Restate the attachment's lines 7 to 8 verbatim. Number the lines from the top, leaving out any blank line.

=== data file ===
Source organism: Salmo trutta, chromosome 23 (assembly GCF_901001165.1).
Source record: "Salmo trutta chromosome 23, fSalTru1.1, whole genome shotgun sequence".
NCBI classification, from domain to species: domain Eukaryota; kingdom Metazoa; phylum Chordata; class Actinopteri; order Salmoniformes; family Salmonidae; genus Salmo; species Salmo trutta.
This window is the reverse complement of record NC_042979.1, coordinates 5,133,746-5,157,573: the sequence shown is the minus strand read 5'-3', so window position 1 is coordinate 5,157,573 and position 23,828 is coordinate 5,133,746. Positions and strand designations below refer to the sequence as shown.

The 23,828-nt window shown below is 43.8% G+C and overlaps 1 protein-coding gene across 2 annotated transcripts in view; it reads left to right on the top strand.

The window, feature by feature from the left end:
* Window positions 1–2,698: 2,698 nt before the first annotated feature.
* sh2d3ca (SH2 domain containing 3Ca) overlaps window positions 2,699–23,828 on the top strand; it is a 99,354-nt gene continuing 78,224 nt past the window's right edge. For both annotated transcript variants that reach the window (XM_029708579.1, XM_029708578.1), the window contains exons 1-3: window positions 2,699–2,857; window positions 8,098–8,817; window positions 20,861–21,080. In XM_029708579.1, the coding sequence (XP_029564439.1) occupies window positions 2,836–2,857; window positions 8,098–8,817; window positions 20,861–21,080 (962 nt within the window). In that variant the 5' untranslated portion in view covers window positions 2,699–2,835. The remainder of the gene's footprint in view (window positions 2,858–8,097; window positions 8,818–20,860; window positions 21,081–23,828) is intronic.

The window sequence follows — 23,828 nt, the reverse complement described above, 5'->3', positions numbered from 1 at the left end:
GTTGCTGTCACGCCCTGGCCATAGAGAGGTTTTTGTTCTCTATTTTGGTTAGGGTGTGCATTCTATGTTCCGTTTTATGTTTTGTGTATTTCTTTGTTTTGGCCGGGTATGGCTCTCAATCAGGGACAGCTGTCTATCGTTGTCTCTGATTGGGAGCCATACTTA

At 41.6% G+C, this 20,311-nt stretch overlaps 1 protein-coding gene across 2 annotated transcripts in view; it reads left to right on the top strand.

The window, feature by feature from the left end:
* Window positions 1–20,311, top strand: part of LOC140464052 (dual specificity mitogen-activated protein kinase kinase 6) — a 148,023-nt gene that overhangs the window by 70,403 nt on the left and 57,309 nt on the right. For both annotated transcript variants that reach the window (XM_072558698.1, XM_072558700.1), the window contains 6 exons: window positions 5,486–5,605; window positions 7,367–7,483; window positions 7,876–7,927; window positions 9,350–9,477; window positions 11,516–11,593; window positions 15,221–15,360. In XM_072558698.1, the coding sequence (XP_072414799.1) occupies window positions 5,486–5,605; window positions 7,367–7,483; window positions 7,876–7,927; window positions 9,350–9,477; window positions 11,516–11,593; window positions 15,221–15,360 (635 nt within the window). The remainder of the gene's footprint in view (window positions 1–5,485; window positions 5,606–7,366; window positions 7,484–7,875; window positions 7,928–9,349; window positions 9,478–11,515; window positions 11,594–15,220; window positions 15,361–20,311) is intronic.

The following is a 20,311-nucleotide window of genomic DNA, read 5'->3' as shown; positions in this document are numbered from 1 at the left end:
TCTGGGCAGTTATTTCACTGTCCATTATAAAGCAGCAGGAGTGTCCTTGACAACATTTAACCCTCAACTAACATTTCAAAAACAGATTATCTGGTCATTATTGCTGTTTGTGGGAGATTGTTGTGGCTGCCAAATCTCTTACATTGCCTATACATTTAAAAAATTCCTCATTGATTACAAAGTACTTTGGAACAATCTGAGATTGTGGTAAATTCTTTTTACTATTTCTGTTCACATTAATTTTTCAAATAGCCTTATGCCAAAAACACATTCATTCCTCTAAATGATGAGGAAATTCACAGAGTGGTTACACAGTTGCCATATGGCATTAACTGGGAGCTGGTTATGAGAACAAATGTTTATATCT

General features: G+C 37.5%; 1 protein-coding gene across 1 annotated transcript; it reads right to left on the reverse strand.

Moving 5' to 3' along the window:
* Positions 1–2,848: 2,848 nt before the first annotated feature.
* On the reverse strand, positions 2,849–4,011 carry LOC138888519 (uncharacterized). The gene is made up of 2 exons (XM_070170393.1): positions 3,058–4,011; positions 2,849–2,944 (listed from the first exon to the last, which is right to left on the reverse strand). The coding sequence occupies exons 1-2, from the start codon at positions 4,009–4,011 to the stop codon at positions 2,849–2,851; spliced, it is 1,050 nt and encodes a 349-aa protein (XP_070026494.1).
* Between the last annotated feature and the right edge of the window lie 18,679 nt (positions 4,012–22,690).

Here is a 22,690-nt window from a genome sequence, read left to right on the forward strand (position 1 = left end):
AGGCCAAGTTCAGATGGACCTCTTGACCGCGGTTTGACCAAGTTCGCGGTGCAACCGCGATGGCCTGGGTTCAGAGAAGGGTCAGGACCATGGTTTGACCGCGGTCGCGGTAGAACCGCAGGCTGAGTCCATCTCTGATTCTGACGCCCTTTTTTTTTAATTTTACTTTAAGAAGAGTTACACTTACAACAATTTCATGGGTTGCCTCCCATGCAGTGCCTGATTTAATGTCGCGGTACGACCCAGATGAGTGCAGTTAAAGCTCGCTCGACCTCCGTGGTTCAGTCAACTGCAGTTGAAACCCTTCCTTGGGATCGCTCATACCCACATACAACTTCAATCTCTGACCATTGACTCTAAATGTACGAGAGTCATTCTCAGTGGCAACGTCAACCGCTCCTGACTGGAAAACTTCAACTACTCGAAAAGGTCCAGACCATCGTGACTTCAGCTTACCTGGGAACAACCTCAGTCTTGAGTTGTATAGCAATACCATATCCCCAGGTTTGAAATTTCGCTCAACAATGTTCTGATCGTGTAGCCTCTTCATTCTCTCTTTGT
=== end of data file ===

* Window positions 1–2,698: 2,698 nt before the first annotated feature.
* sh2d3ca (SH2 domain containing 3Ca) overlaps window positions 2,699–23,828 on the top strand; it is a 99,354-nt gene continuing 78,224 nt past the window's right edge. For both annotated transcript variants that reach the window (XM_029708579.1, XM_029708578.1), the window contains exons 1-3: window positions 2,699–2,857; window positions 8,098–8,817; window positions 20,861–21,080. In XM_029708579.1, the coding sequence (XP_029564439.1) occupies window positions 2,836–2,857; window positions 8,098–8,817; window positions 20,861–21,080 (962 nt within the window). In that variant the 5' untranslated portion in view covers window positions 2,699–2,835. The remainder of the gene's footprint in view (window positions 2,858–8,097; window positions 8,818–20,860; window positions 21,081–23,828) is intronic.